In this process, Thermwood acquires positioning data in a matrix pattern on multiple planes. By adding multiple planes, they are able to represent the entire cubic space displaced by the machines’ axes. The entire work envelope of the machine is mapped to provide absolute positioning data at numerous predetermined points. A correction table is developed by triangulating between the various points in volumetric model space, measuring the error for each position, and formulating a table of correction data to be loaded into the machine control and accessed during program execution.

The method of compensating for error during the program cycle is essentially the same as with linear compensation, except that during program execution the control is required to simultaneously track and compare axis movement on three distinct orthogonal paths, and to affect positional corrections correspondingly on all three axes, in phase with program execution.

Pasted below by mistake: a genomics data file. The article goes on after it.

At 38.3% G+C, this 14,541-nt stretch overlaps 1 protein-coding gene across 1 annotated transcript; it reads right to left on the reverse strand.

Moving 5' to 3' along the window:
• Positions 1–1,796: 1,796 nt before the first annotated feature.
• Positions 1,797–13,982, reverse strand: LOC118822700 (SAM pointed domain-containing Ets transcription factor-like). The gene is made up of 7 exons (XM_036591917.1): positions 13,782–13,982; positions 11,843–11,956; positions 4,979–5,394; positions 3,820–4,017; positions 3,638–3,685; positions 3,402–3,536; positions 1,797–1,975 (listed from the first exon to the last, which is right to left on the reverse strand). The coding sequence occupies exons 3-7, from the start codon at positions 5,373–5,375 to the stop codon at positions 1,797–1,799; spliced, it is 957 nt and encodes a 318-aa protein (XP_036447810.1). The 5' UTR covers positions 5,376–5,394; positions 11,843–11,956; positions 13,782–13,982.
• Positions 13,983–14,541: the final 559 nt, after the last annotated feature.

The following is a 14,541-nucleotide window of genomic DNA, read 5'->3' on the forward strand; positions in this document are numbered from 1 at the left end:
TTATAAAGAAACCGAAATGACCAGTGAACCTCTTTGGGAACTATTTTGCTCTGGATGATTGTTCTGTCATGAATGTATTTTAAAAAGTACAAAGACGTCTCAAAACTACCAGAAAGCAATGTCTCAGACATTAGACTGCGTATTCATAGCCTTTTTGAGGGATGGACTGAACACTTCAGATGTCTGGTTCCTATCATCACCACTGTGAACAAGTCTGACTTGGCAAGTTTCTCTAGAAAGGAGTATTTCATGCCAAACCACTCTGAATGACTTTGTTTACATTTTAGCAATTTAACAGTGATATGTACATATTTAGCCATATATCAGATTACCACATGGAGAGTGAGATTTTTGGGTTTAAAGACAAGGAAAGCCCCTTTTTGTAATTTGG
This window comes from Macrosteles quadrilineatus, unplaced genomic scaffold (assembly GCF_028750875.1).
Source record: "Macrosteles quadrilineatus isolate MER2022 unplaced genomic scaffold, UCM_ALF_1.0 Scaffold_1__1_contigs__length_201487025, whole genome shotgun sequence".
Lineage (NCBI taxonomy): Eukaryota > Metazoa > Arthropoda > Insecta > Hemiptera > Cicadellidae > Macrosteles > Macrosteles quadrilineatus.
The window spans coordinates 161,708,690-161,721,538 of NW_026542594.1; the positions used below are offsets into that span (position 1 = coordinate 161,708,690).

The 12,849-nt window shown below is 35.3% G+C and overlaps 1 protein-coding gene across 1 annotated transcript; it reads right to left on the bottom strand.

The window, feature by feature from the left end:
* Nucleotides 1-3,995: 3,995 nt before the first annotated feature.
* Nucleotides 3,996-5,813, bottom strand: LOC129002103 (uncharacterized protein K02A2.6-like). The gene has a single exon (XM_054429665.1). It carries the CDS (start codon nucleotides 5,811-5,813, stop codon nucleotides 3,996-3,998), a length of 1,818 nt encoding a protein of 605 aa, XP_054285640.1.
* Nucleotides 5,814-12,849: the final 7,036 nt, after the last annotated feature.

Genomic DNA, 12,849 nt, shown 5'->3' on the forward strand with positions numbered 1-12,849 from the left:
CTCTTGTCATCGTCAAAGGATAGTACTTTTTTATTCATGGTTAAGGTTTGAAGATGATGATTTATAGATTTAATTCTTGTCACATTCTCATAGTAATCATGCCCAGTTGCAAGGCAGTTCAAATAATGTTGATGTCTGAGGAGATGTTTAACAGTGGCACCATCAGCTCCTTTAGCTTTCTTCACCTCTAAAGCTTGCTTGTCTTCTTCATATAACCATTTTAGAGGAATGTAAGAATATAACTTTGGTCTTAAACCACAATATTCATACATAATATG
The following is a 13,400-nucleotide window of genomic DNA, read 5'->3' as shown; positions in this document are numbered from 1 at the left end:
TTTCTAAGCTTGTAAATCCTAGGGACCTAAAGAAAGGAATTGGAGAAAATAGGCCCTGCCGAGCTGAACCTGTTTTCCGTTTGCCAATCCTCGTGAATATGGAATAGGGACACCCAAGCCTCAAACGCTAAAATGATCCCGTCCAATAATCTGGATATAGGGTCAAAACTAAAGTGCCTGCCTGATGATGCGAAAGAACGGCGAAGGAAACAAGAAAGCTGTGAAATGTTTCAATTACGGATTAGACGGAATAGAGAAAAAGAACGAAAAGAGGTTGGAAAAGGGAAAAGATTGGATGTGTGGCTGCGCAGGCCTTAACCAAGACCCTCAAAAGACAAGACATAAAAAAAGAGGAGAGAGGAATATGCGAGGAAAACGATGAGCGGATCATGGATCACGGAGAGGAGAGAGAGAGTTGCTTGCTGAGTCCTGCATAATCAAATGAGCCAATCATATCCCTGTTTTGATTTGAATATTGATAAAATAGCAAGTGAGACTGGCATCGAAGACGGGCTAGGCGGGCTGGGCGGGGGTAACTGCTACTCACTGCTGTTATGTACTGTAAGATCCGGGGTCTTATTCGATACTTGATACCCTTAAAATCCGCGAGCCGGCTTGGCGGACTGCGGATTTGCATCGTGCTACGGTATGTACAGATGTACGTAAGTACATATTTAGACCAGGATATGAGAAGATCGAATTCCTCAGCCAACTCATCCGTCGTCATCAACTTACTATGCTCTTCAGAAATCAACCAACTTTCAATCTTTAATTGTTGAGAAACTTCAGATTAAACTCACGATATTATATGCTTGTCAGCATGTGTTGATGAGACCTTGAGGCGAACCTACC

“Writing the software that allows the Laser Tracker to communicate with the machine control was a relatively simple task,” stated Stutsman. “On the other hand, developing algorithms to interpolate error at any given point within the operational envelope was a daunting task, requiring months to complete. However, this effort is paying off in terms of greatly increased positioning and tracking accuracy. We feel that this has given us a position of superiority over other CNC manufacturers.”

Return on Investment

The two FARO Laser Tracker units are in use nearly every day at Thermwood, performing either or both of the applications. Consistencies of their CNC machines and their overall quality have both been impacted positively since implementing the Laser Trackers.

The amount of time required for machine alignments has been cut to less than half. What once took up to eight hours to complete can now be accomplished in approximately three. The greatest savings are realized on the larger, more complex machines. In addition, Thermwood can now perform volumetric compensation, which would not have been possible without the Laser Tracker.

“The FARO Laser Tracker has had a significant positive impact on the overall quality and value of our product,” said Stutsman. “We expect gains in market share as a result.”